Inventing the Idea of Race

By the end of the 1780s, roughly 700,000 slaves lived in the United States. Americans joined a raging transatlantic debate about the characteristics of Africans: were they naturally inferior, or were they made so by the degradations of slavery? The two most famous American entries in that debate are shown here; both were published in 1787, the same year as the creation of the United States Constitution with its memorable compromise over slavery.

Samuel Stanhope Smith, a Presbyterian minister and later president of the College of New Jersey (now Princeton), argued in his Essay for “the doctrine of one race.” Smith was responding directly to the Scottish philosopher Henry Home, Lord Kames, who had proposed the theologically problematic idea that “there are different species of men as well as of dogs.” Wrong, Smith said, hewing to the idea of a single Creation: darker skin colors were simply the result of many freckles melting together into a “universal freckle” in the heat of the tropics, rather like cookies in the oven. A sign of the transatlantic interest in Smith is this Edinburgh edition of the work, published just a year after the American original.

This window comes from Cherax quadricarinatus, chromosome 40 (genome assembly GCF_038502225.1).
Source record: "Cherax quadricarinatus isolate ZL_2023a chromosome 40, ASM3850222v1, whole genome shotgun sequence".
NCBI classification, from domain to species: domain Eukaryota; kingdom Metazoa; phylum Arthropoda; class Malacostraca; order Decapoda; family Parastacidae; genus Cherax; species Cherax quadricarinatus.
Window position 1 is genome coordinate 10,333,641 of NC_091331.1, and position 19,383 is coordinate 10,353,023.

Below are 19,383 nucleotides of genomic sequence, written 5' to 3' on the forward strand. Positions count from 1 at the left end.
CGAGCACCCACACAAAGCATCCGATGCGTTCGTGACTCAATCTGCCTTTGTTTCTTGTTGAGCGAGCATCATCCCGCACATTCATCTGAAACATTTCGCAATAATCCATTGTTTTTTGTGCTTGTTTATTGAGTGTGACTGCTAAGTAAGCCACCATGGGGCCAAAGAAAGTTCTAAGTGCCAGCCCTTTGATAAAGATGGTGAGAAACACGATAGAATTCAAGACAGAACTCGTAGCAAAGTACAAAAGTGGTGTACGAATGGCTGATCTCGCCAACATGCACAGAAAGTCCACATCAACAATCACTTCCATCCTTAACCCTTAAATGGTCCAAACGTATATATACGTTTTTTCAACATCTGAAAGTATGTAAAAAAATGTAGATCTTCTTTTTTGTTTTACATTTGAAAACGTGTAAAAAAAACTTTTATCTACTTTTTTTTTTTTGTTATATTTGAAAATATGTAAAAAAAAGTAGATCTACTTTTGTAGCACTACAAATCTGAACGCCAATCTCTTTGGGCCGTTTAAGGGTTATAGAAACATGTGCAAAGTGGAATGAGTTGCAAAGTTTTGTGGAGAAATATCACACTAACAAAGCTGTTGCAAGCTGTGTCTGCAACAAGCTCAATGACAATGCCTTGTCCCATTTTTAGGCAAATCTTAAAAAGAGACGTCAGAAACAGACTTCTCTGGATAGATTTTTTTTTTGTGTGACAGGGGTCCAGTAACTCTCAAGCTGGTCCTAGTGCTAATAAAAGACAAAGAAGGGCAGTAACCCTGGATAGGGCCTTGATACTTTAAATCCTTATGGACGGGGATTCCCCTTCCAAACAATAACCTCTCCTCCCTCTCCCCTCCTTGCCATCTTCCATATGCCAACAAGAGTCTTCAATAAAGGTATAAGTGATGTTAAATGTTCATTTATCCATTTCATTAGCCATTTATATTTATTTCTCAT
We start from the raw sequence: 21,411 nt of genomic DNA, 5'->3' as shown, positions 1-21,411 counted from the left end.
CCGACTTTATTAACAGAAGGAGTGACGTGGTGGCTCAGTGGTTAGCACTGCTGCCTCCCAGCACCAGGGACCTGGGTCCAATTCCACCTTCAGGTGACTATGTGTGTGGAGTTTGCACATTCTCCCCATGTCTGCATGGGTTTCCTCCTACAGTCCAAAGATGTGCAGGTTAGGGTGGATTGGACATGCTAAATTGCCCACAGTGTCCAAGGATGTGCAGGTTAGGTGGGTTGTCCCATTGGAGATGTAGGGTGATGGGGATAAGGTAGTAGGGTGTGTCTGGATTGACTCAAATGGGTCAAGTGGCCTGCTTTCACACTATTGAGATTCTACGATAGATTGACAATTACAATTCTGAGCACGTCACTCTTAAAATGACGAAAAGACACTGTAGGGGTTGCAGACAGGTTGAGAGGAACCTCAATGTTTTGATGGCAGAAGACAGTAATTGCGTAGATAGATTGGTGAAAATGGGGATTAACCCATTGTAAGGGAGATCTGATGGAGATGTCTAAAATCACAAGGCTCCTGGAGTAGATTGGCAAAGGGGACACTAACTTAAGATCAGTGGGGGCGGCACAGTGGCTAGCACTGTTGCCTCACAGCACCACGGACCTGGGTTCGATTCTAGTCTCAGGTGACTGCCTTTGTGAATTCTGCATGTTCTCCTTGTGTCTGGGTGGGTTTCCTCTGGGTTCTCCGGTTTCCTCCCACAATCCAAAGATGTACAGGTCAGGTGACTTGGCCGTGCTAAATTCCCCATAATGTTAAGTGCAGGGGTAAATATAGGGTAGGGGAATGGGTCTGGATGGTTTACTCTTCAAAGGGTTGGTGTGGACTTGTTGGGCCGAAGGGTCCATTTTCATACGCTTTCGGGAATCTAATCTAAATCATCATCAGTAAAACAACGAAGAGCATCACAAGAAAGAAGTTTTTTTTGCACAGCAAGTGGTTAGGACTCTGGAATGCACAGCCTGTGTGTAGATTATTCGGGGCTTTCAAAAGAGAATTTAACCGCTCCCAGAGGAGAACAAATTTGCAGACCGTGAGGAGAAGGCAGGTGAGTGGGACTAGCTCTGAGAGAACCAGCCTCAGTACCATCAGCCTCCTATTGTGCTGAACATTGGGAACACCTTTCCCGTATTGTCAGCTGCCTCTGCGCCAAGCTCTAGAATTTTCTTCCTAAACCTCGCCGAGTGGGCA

On the other side of the debate stood Thomas Jefferson, who owned about two hundred slaves at any given time. In his Notes on the State of Virginia, Jefferson drew attention to “the real distinctions which nature has made” between blacks and whites. “[W]hether it proceeds from the colour of the blood, the colour of the bile, or from that of some other secretion,” he wrote, “the difference is fixed in nature, and is as real as if its seat and cause were better known to us.” Jefferson’s observations—which he catalogued at length—seemed to him to demonstrate that blacks were naturally inferior to whites. By the early 1800s, the biological view championed by Jefferson began to take hold more broadly, giving slavery in the South a new justification in what many believed to be the order of Nature itself.